In June 2020, the Committee for Medicinal Products for Human Use (CHMP) of the European Medicines Agency (EMA) started evaluating remdesivir for a conditional marketing authorization after receiving an application from Gilead Sciences. On 25 June 2020, the committee recommended granting a conditional marketing authorization for remdesivir for the treatment of COVID‑19 in adults and adolescents from 12 years of age with pneumonia who require supplemental oxygen. The brand name will be Veklury.
On 15 June 2020, the FDA updated the fact sheets for the emergency use authorization of remdesivir to warn that using chloroquine or hydroxychloroquine with remdesivir may reduce the antiviral activity of remdesivir. Coadministration of remdesivir and chloroquine phosphate or hydroxychloroquine sulfate is not recommended based on in vitro data demonstrating an antagonistic effect of chloroquine on the intracellular metabolic activation and antiviral activity of remdesivir.
On 19 June 2020, Health Canada received a new application to authorize remdesivir for treating COVID‑19.
On 29 June 2020, Gilead announced that it had set the price of remdesivir at US$390 per vial for the governments of developed countries, including the United States, and US$520 for US private health insurance companies. The expected course of treatment is six vials over five days for a total cost of US$2,340. Being a repurposed drug, the minimum production cost for remdesivir is estimated at US$0.93 per day of treatment.
In July 2020, remdesivir was provisionally approved for use in Australia for use in adults and adolescents with severe COVID‑19 symptoms who have been hospitalized. Australia claims to have a sufficient supply of remdesivir in its national stockpile.
On 3 July 2020, the European Union granted a conditional marketing authorization for remdesivir with an indication for the treatment of coronavirus disease 2019 (COVID‑19) in adults and adolescents (aged 12 years and older with body weight at least 40 kilograms [88 lb]) with pneumonia requiring supplemental oxygen. At the end of July, the European Union secured a €63 million (US$74 million) contract with Gilead, to make the drug available there in early August of 2020.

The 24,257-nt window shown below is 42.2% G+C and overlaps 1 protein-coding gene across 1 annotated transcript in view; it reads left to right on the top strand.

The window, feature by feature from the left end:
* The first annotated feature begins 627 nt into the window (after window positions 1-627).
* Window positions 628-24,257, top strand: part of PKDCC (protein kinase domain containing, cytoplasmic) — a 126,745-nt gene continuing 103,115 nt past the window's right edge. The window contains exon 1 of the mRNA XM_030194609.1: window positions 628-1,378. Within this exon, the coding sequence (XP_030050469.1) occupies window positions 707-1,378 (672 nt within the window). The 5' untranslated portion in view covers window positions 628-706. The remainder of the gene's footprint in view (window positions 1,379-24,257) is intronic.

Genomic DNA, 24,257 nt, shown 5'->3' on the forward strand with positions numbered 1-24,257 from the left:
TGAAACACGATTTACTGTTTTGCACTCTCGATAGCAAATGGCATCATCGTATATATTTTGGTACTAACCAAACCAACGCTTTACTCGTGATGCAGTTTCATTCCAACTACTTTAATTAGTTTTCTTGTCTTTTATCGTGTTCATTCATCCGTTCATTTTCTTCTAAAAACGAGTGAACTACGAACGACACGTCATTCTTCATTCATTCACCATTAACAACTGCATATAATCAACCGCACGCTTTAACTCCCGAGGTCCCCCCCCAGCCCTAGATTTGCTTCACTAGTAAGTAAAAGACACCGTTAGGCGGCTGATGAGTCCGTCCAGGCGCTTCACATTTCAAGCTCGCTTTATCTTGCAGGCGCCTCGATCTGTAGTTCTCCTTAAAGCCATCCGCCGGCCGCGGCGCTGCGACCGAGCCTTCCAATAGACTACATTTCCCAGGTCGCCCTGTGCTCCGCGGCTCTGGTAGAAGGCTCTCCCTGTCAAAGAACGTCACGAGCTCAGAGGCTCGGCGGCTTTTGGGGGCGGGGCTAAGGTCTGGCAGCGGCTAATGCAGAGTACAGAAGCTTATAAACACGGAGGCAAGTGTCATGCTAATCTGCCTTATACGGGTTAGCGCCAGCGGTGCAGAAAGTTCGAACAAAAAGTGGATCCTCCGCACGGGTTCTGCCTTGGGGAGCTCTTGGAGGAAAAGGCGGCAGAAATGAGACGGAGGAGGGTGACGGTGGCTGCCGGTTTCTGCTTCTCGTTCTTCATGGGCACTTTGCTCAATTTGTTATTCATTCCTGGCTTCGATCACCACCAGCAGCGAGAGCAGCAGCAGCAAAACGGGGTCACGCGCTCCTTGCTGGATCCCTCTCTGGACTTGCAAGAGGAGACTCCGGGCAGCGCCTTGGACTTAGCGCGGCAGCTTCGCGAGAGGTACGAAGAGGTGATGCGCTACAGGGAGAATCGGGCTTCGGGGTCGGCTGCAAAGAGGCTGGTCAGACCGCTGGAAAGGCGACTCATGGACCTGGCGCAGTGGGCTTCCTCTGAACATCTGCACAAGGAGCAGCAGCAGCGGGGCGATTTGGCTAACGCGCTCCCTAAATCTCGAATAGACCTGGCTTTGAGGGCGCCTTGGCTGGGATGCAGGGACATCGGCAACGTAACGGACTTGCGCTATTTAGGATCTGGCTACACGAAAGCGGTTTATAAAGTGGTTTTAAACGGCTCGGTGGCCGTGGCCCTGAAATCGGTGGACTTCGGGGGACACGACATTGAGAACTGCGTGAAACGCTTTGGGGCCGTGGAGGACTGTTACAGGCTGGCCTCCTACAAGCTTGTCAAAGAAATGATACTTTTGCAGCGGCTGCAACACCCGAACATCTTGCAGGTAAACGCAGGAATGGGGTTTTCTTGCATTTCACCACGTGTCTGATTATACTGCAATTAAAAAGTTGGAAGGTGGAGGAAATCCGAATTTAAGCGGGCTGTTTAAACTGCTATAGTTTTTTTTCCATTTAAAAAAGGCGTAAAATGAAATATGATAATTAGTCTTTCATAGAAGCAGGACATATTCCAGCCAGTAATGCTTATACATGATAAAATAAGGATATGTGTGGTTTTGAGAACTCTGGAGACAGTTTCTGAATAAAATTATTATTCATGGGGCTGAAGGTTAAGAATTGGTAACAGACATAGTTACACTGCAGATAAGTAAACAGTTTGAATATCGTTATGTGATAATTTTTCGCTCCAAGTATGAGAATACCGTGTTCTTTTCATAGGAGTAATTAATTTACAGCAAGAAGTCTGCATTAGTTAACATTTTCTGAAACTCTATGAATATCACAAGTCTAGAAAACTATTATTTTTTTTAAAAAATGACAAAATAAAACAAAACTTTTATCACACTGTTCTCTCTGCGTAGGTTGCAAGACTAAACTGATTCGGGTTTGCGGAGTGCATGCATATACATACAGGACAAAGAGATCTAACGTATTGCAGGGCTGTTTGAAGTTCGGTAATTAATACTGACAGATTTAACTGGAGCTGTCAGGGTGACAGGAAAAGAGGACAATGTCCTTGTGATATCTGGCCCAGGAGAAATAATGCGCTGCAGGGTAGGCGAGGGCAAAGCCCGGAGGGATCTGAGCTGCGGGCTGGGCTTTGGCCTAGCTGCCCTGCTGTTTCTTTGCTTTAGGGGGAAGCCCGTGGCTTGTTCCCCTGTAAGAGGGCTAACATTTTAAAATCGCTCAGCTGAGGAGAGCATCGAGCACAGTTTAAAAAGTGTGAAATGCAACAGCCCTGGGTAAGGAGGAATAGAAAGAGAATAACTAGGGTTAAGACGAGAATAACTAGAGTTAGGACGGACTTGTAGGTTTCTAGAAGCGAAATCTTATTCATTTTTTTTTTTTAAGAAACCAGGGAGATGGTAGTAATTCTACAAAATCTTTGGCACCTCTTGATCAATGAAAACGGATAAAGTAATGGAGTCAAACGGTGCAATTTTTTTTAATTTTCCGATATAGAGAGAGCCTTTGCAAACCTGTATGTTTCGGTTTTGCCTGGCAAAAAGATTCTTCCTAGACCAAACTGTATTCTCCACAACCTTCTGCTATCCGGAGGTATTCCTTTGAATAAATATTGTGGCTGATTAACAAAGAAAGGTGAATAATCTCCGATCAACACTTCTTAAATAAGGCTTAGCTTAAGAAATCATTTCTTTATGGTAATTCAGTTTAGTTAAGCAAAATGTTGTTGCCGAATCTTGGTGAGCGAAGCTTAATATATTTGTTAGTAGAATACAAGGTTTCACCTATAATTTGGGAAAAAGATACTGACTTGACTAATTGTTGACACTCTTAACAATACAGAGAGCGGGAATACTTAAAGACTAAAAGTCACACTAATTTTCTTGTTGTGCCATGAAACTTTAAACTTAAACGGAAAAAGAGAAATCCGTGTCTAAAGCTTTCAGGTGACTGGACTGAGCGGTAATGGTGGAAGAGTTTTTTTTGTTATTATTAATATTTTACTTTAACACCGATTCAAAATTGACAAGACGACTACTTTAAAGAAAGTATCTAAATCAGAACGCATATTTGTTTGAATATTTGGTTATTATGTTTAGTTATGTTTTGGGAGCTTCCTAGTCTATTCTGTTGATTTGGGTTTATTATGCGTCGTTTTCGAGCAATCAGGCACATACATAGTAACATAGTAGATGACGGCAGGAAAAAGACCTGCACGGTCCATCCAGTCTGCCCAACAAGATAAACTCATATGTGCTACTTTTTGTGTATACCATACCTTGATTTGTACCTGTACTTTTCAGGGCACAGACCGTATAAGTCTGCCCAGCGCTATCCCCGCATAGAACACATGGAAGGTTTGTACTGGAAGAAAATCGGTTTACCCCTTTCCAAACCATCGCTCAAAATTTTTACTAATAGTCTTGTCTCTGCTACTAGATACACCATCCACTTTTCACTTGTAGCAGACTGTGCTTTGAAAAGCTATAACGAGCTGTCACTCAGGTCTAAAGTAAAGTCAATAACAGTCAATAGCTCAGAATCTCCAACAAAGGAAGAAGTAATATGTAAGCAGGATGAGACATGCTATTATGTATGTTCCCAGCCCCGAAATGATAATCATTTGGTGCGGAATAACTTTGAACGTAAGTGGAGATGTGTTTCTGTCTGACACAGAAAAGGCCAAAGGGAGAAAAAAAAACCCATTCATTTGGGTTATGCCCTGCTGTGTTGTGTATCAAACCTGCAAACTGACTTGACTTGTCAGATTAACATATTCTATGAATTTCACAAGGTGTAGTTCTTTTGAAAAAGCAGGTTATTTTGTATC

Remdesivir was approved for medical use in the European Union in July 2020. It is indicated for the treatment of coronavirus disease 2019 (COVID‑19) in adults and adolescents (aged 12 years and older with body weight at least 40 kg) with pneumonia requiring supplemental oxygen.
In August 2020, the NIAID started the Adaptive COVID-19 Treatment Trial 3 (ACTT 3) to evaluate the safety and efficacy of a treatment regimen consisting of remdesivir plus interferon beta-1a for hospitalized adults who have a laboratory-confirmed SARS-CoV-2 infection with evidence of lung involvement, including a need for supplemental oxygen, abnormal chest X-rays, or illness requiring mechanical ventilation.
On 29 June, HHS announced an unusual agreement with Gilead in which HHS agreed to Gilead's wholesale acquisition price, HHS would continue to work together with state governments and drug wholesaler AmerisourceBergen to allocate shipments of remdesivir vials to American hospitals through the end of September 2020, and in exchange, during that three-month timeframe (July, August, and September), American patients would be allocated over 90% of Gilead's projected remdesivir output of more than 500,000 treatment courses. Absent from these announcements was any discussion of allocation of remdesivir production to the approximately 70 countries omitted from Gilead's generic drug licensing agreements—including much of Europe and countries as populous as Brazil, China, and Mexico—or the 127 countries listed on those agreements (during the time it will take for Gilead's generic licensees to ramp up their own production). As the implications of this began to sink in, several countries publicly confirmed the next day that they already had adequate supplies of remdesivir to cover current needs, including Australia, Germany, and the United Kingdom.